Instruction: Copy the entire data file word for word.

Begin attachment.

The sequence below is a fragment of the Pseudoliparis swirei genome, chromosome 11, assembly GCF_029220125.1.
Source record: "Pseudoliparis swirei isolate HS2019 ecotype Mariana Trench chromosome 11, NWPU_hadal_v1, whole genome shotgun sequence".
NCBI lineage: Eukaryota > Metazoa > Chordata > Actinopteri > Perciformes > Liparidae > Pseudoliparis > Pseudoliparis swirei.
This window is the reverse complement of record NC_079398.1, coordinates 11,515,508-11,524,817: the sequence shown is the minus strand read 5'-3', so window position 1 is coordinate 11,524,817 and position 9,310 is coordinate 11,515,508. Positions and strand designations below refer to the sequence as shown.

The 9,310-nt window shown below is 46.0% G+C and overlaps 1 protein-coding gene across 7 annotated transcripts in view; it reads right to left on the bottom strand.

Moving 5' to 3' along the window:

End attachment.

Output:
The sequence below is a fragment of the Pseudoliparis swirei genome, chromosome 11, assembly GCF_029220125.1.
Source record: "Pseudoliparis swirei isolate HS2019 ecotype Mariana Trench chromosome 11, NWPU_hadal_v1, whole genome shotgun sequence".
NCBI lineage: Eukaryota > Metazoa > Chordata > Actinopteri > Perciformes > Liparidae > Pseudoliparis > Pseudoliparis swirei.
This window is the reverse complement of record NC_079398.1, coordinates 11,515,508-11,524,817: the sequence shown is the minus strand read 5'-3', so window position 1 is coordinate 11,524,817 and position 9,310 is coordinate 11,515,508. Positions and strand designations below refer to the sequence as shown.

The 9,310-nt window shown below is 46.0% G+C and overlaps 1 protein-coding gene across 7 annotated transcripts in view; it reads right to left on the bottom strand.

Moving 5' to 3' along the window: